The Joint Commission (TJC) is resuming regular surveys and reviews after suspending them at the outset of the COVID-19 pandemic.  Safety will be “the first and foremost priority” as surveys and reviews are resumed and the survey’s will “assess the impact that the coronavirus pandemic had on their operations and their current state.”   The surveys will not review compliance retroactively.   Additionally, TJC identified safety practices that will be employed during the survey process, such as:

  • Limiting the numbers of individuals in group sessions. The use of audio or video conference calls can be incorporated by the organization to safely expand the number of attendees.
  • Minimizing the number of people who accompany the surveyor on tracer activities.
  • Using masks will be a routine practice, and we will expect the organization to provide masks and/or other personal protective equipment (PPE) to surveyors and reviewers while on-site.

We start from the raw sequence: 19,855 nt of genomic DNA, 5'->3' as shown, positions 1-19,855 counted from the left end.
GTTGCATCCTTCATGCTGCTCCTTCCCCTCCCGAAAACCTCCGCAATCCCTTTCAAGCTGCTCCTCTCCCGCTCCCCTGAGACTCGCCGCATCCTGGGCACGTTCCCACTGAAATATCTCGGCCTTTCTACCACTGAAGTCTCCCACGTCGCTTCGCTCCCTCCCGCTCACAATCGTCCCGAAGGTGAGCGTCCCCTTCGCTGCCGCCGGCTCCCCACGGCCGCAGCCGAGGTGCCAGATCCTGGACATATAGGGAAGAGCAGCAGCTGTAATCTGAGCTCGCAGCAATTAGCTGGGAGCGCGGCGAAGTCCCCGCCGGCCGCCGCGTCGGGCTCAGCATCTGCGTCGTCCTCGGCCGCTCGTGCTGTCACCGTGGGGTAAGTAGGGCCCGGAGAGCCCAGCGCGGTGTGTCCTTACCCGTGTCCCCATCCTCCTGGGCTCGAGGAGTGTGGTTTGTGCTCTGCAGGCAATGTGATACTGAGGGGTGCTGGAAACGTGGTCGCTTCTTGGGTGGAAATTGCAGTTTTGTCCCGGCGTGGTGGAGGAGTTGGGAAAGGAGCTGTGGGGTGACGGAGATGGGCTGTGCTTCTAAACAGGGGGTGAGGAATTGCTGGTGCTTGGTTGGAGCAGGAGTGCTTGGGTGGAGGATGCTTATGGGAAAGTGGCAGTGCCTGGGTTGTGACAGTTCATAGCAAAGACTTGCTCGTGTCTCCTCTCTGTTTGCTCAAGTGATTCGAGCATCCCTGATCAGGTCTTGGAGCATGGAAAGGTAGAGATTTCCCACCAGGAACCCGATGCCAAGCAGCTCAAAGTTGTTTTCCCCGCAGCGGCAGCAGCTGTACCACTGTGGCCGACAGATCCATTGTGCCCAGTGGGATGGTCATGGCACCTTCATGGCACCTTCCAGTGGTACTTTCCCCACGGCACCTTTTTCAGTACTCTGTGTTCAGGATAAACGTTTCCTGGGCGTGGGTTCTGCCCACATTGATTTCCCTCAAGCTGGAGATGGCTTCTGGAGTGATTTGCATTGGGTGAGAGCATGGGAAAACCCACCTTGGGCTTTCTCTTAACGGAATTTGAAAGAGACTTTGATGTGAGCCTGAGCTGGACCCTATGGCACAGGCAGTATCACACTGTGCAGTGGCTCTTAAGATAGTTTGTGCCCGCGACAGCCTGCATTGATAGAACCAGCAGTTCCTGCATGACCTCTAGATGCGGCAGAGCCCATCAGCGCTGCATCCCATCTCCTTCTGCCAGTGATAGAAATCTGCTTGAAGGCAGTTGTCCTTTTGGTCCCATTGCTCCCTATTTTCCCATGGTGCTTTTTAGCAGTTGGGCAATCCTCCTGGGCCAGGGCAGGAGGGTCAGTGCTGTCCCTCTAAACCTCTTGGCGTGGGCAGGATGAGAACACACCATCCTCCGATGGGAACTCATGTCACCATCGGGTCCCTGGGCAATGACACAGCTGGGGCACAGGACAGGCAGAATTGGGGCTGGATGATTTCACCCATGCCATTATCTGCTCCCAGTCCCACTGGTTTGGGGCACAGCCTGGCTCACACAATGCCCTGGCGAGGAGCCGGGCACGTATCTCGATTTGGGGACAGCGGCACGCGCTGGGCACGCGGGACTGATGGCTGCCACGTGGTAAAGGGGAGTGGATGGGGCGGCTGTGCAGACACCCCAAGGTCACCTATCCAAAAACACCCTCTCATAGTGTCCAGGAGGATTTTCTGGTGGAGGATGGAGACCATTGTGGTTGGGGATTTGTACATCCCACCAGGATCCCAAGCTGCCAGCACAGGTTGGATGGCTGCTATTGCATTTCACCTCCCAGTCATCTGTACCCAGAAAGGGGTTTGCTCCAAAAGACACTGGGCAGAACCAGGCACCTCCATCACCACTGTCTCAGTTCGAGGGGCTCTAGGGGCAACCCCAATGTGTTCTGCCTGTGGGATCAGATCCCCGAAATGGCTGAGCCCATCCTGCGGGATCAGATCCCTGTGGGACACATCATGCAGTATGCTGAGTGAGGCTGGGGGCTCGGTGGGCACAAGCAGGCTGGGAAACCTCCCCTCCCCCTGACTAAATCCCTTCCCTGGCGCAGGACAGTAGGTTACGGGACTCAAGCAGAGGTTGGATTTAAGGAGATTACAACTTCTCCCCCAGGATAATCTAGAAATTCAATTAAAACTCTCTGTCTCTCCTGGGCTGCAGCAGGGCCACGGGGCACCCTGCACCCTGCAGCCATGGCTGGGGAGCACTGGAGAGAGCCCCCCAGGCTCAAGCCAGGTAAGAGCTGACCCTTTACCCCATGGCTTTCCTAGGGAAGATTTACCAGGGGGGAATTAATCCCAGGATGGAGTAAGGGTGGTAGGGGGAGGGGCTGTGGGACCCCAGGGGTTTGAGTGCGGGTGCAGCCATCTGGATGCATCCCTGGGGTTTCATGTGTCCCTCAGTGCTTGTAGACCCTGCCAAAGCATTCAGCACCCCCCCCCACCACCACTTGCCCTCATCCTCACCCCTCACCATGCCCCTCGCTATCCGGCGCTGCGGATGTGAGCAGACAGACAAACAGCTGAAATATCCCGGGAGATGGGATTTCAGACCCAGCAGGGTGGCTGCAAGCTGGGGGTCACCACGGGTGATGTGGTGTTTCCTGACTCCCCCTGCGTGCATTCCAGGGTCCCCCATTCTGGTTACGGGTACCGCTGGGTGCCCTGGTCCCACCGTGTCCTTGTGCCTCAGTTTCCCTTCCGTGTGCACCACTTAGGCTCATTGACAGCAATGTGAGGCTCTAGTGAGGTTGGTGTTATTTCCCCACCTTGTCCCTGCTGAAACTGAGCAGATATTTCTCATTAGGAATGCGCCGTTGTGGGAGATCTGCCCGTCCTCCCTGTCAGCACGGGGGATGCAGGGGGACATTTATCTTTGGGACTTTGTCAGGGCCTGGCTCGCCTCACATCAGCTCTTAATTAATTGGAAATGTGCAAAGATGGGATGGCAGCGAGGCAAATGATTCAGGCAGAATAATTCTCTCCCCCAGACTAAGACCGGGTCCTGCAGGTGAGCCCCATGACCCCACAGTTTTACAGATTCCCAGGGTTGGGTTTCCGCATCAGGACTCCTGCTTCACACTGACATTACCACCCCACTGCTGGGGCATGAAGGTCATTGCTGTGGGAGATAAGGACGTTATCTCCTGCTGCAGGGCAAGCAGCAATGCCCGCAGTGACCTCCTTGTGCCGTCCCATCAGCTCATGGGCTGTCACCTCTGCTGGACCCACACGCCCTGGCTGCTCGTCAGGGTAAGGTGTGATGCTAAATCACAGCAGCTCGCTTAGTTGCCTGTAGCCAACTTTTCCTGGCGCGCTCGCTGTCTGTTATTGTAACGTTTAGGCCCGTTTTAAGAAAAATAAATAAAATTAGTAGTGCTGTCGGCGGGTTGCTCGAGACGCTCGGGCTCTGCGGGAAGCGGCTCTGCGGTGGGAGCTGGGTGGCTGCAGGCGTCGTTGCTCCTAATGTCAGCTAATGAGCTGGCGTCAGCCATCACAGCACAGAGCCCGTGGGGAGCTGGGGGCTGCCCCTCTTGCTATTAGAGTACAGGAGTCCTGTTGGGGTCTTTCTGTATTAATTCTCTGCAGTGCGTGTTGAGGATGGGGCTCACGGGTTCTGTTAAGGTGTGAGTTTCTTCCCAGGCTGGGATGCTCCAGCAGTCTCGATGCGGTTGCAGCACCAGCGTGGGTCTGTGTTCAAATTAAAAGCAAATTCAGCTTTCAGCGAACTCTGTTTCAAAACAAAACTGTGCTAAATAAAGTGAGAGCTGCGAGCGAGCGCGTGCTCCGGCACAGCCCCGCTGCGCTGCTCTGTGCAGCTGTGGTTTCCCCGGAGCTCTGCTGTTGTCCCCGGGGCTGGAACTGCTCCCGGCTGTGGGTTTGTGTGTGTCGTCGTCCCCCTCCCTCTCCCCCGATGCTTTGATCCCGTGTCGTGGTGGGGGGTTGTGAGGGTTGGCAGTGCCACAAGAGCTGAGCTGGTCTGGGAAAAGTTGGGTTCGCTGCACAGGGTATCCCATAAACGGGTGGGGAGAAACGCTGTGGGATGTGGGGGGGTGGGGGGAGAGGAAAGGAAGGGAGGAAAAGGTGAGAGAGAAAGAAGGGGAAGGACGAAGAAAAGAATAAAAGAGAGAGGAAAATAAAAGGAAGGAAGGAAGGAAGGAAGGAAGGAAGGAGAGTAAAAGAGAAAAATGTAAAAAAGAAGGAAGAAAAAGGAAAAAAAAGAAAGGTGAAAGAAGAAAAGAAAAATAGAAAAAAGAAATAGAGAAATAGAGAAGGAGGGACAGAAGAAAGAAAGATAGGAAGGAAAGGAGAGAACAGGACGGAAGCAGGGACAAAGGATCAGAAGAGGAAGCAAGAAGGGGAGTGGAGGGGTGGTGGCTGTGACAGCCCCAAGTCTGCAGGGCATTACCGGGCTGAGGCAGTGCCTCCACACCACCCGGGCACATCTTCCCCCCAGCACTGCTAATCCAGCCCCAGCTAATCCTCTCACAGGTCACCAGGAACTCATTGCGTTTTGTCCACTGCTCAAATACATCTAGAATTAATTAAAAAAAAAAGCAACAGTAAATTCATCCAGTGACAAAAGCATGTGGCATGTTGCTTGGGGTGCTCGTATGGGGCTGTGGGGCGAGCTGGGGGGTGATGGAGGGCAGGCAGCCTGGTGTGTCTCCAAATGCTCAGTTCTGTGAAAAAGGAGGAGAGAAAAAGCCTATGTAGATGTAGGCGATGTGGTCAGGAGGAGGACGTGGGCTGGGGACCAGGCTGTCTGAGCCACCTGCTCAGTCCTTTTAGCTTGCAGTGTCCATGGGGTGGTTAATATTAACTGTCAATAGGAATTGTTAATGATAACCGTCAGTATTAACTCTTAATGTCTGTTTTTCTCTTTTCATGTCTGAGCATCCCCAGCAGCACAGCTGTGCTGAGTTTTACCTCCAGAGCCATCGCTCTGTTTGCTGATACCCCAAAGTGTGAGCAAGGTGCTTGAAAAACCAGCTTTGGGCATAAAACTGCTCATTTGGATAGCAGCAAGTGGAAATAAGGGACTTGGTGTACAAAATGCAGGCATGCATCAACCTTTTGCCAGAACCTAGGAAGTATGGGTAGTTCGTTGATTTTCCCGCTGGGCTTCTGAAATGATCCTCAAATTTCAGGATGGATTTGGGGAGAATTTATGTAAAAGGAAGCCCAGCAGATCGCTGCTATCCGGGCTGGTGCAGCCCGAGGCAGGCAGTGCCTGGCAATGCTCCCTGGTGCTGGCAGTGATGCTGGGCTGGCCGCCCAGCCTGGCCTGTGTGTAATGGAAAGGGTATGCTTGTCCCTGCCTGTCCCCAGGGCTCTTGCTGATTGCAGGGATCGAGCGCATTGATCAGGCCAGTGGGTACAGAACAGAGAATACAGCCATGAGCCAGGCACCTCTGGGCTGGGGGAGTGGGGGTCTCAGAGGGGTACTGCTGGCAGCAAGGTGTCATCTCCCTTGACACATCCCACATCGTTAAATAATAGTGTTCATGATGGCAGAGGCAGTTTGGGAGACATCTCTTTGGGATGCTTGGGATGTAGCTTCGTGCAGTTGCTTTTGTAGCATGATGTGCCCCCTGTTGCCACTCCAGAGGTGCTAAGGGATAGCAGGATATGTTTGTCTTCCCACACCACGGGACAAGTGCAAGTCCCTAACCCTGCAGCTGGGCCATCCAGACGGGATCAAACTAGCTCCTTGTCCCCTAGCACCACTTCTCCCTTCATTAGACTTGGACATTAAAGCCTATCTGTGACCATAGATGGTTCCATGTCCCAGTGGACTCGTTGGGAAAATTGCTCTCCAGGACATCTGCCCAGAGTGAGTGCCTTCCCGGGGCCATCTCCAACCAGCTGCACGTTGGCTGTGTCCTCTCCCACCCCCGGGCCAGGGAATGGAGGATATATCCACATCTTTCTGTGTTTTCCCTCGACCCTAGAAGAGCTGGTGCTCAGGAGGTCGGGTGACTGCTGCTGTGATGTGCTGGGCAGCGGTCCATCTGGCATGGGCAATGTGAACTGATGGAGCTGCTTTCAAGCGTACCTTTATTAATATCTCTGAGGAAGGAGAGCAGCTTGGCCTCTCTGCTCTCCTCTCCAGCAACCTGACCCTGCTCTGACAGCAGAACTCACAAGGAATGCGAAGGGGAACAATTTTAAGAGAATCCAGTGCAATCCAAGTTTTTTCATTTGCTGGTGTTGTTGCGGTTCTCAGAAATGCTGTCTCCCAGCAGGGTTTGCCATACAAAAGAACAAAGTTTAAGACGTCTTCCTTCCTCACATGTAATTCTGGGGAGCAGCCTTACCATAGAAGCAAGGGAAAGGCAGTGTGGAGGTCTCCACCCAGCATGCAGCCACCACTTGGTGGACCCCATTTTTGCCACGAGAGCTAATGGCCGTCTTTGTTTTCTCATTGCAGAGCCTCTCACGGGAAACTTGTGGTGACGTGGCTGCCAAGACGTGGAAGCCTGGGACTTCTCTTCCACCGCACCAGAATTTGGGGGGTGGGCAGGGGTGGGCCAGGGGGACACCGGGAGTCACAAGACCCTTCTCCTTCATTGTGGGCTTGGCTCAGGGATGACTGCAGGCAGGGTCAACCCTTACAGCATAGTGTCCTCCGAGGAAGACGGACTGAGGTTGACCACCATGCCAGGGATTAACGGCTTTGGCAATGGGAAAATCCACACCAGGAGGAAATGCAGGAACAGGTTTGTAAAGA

• Maximizing the use of technology to eliminate the need for a number of people to sit directly next to an individual for an extended time. For example, conducting electronic medical record reviews using screen-sharing or displaying/projecting the record. Other examples include simulating an activity if we are unable to enter a high-risk space, and interviewing patients or staff by phone.
  • Driving in separate cars to off-site locations or home visits.

A report published by the U.S. Centers for Disease Control found that emergency room visits declined by 42 percent between March 29 and April 25.  The authors provide that:

The striking decline in ED visits nationwide, with the highest declines in regions where the pandemic was most severe in April 2020, suggests that the pandemic has altered the use of the ED by the public. Persons who use the ED as a safety net because they lack access to primary care and telemedicine might be disproportionately affected if they avoid seeking care because of concerns about the infection risk in the ED.

The World Health Organization has clarified that whether a an asymptomatic person can transmit the coronavirus remains “a major unknown.”  On Monday June 8, a WHO official stated that such transmissions are “very rare” in response to a question from a journalist.

Norton Rose Fulbright attorneys will continue to provide relevant updates for healthcare providers on the Health Law Pulse during the COVID-19 public health crisis.